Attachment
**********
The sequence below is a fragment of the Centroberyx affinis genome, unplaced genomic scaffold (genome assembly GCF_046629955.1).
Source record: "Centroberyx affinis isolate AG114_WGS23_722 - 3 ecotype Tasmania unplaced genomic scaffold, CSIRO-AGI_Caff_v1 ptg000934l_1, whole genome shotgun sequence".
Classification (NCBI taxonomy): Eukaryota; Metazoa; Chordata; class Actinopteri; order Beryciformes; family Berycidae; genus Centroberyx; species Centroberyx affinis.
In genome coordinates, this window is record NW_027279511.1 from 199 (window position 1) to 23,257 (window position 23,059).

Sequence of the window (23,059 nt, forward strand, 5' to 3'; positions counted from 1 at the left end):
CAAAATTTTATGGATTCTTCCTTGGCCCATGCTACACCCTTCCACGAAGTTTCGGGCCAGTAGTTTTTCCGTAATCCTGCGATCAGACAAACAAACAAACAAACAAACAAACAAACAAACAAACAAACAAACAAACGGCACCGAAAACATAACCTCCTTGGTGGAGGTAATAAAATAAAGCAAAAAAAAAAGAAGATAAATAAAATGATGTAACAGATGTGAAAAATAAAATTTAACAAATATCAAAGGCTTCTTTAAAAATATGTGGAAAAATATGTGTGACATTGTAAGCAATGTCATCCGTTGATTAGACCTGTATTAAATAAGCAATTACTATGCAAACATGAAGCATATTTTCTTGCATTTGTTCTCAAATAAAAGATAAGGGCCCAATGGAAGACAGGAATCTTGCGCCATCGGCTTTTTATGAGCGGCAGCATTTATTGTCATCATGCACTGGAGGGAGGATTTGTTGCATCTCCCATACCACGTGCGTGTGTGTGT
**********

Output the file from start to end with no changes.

The sequence below is a fragment of the Centroberyx affinis genome, unplaced genomic scaffold (genome assembly GCF_046629955.1).
Source record: "Centroberyx affinis isolate AG114_WGS23_722 - 3 ecotype Tasmania unplaced genomic scaffold, CSIRO-AGI_Caff_v1 ptg000934l_1, whole genome shotgun sequence".
Classification (NCBI taxonomy): Eukaryota; Metazoa; Chordata; class Actinopteri; order Beryciformes; family Berycidae; genus Centroberyx; species Centroberyx affinis.
In genome coordinates, this window is record NW_027279511.1 from 199 (window position 1) to 23,257 (window position 23,059).

Sequence of the window (23,059 nt, forward strand, 5' to 3'; positions counted from 1 at the left end):
CAAAATTTTATGGATTCTTCCTTGGCCCATGCTACACCCTTCCACGAAGTTTCGGGCCAGTAGTTTTTCCGTAATCCTGCGATCAGACAAACAAACAAACAAACAAACAAACAAACAAACAAACAAACAAACAAACGGCACCGAAAACATAACCTCCTTGGTGGAGGTAATAAAATAAAGCAAAAAAAAAAGAAGATAAATAAAATGATGTAACAGATGTGAAAAATAAAATTTAACAAATATCAAAGGCTTCTTTAAAAATATGTGGAAAAATATGTGTGACATTGTAAGCAATGTCATCCGTTGATTAGACCTGTATTAAATAAGCAATTACTATGCAAACATGAAGCATATTTTCTTGCATTTGTTCTCAAATAAAAGATAAGGGCCCAATGGAAGACAGGAATCTTGCGCCATCGGCTTTTTATGAGCGGCAGCATTTATTGTCATCATGCACTGGAGGGAGGATTTGTTGCATCTCCCATACCACGTGCGTGTGTGTGT